The chief concern identified by the CHPI in its evidence to the Inquiry is that patients are placed at risk by virtue of the private hospital business model. This business model prioritises the interests of the medical consultants who practise at their hospitals and who bring business to the hospital over the interests of patients. The CHPI argues that the regulatory framework operated by the CQC and the Competition and Markets Authority does nothing to reduce these risks.
The CHPI has written a number of publications looking at patient safety in private hospitals and has recently published work looking at the extent of financial incentives operating in the private hospital sector and the risks that these pose to patient safety.
Ian Paterson was convicted in May 2017 of wounding with intent in relation to 10 patients whom he treated in private hospitals.
In total, it is estimated that over 750 patients were harmed by Ian Paterson and in many instances patients were told that they had cancer when they didn’t and were operated on unnecessarily for financial gain.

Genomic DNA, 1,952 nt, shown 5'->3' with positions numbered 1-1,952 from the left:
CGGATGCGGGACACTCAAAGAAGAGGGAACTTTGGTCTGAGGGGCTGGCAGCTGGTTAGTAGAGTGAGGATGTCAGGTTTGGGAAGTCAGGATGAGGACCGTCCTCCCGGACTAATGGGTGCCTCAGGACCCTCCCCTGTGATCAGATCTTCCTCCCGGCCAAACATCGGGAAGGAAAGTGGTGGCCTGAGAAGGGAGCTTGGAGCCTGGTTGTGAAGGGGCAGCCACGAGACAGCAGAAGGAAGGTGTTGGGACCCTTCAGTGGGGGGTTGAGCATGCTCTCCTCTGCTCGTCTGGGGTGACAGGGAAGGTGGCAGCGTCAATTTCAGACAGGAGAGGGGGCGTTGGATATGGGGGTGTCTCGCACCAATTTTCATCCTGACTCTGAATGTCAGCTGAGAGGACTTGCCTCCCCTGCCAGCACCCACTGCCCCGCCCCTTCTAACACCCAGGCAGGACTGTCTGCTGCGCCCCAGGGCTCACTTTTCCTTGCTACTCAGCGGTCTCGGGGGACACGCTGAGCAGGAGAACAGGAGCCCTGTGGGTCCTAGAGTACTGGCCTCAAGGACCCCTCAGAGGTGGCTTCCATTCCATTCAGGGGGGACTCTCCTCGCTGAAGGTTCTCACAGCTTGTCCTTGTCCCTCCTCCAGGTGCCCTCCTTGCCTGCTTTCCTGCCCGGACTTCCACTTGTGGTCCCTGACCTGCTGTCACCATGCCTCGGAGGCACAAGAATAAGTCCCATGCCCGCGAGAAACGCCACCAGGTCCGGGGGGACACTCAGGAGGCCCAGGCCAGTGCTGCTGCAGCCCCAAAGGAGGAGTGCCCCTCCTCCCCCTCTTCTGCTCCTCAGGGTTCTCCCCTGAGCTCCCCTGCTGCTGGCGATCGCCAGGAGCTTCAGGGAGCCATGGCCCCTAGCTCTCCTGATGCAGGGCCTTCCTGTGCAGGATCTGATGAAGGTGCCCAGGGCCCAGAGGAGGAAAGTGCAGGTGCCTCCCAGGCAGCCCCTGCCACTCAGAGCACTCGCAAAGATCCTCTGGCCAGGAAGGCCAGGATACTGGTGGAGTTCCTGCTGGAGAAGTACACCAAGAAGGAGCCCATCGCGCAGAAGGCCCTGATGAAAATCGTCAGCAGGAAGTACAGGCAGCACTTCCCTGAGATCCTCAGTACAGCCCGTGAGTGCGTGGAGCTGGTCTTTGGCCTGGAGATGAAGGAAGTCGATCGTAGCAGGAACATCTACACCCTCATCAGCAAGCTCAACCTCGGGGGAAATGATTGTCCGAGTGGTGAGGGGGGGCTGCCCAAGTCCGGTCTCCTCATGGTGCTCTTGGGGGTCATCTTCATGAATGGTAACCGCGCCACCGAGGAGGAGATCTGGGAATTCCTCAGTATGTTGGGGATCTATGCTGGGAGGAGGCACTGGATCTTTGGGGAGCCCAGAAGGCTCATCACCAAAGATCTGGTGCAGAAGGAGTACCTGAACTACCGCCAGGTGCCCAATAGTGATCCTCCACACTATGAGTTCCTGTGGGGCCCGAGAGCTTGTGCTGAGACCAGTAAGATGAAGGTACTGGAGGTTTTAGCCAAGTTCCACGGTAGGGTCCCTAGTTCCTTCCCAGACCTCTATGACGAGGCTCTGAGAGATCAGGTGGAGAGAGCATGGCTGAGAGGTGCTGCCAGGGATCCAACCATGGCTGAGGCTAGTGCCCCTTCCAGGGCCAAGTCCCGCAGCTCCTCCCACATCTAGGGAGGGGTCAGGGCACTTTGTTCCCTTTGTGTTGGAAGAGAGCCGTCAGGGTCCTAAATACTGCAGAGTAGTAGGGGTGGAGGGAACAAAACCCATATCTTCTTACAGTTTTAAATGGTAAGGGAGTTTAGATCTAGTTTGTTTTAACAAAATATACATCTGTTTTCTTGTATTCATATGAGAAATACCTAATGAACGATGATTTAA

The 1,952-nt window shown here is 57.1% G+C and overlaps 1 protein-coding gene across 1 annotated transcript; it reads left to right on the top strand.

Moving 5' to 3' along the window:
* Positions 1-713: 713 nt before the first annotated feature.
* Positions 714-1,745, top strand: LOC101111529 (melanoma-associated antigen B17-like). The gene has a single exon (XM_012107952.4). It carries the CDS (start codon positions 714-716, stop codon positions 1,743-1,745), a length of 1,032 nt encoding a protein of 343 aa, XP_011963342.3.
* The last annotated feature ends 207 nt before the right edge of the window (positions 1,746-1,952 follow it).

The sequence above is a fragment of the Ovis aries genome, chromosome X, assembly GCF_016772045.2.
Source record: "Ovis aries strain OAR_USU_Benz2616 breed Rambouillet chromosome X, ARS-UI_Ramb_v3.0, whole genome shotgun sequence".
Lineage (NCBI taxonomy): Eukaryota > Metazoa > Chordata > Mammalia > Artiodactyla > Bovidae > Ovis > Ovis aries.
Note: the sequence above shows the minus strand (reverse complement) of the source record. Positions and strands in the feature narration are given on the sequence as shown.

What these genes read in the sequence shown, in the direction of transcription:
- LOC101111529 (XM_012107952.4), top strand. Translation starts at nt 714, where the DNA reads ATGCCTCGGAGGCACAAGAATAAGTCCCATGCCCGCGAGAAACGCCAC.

For each of the patients treated by Paterson the hospital will have received a fee separate to the fee received by the surgeon.
The average income generated by a private hospital in London for a cancer patient is £4000. On this basis the potential amount generated by the private hospitals where Paterson treated 750 patients could be £3m.
However, this is only an estimate and the Inquiry has the powers to ask the private hospitals how much they generated from Paterson’s actions.
Any money which the private hospitals made is on top of the amount which Paterson himself will have made out of his actions, but this is again unknown.
The Independent Inquiry into the issues raised by Paterson was set up by the Government in 2017 and CHPI was formally invited to submit written evidence.